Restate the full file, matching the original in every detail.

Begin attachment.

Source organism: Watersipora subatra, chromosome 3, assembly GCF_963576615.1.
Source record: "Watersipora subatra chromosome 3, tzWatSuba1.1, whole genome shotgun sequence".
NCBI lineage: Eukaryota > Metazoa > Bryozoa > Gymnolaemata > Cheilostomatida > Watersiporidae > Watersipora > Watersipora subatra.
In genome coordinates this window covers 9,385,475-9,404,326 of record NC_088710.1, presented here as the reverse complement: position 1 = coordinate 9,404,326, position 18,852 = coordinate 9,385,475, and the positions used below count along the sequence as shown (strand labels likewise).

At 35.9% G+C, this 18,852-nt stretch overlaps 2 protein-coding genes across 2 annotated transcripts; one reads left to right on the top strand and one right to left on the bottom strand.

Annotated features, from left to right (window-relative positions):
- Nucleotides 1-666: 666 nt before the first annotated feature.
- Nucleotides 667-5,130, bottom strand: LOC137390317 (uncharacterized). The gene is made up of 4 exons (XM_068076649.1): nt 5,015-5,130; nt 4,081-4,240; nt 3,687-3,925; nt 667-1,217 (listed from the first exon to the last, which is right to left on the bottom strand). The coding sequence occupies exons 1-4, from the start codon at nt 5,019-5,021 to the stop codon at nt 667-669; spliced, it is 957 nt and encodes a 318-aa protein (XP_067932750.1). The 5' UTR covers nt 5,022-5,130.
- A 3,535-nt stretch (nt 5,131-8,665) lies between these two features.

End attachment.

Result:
Source organism: Watersipora subatra, chromosome 3, assembly GCF_963576615.1.
Source record: "Watersipora subatra chromosome 3, tzWatSuba1.1, whole genome shotgun sequence".
NCBI lineage: Eukaryota > Metazoa > Bryozoa > Gymnolaemata > Cheilostomatida > Watersiporidae > Watersipora > Watersipora subatra.
In genome coordinates this window covers 9,385,475-9,404,326 of record NC_088710.1, presented here as the reverse complement: position 1 = coordinate 9,404,326, position 18,852 = coordinate 9,385,475, and the positions used below count along the sequence as shown (strand labels likewise).

At 35.9% G+C, this 18,852-nt stretch overlaps 2 protein-coding genes across 2 annotated transcripts; one reads left to right on the top strand and one right to left on the bottom strand.

Annotated features, from left to right (window-relative positions):
- Nucleotides 1-666: 666 nt before the first annotated feature.
- Nucleotides 667-5,130, bottom strand: LOC137390317 (uncharacterized). The gene is made up of 4 exons (XM_068076649.1): nt 5,015-5,130; nt 4,081-4,240; nt 3,687-3,925; nt 667-1,217 (listed from the first exon to the last, which is right to left on the bottom strand). The coding sequence occupies exons 1-4, from the start codon at nt 5,019-5,021 to the stop codon at nt 667-669; spliced, it is 957 nt and encodes a 318-aa protein (XP_067932750.1). The 5' UTR covers nt 5,022-5,130.
- A 3,535-nt stretch (nt 5,131-8,665) lies between these two features.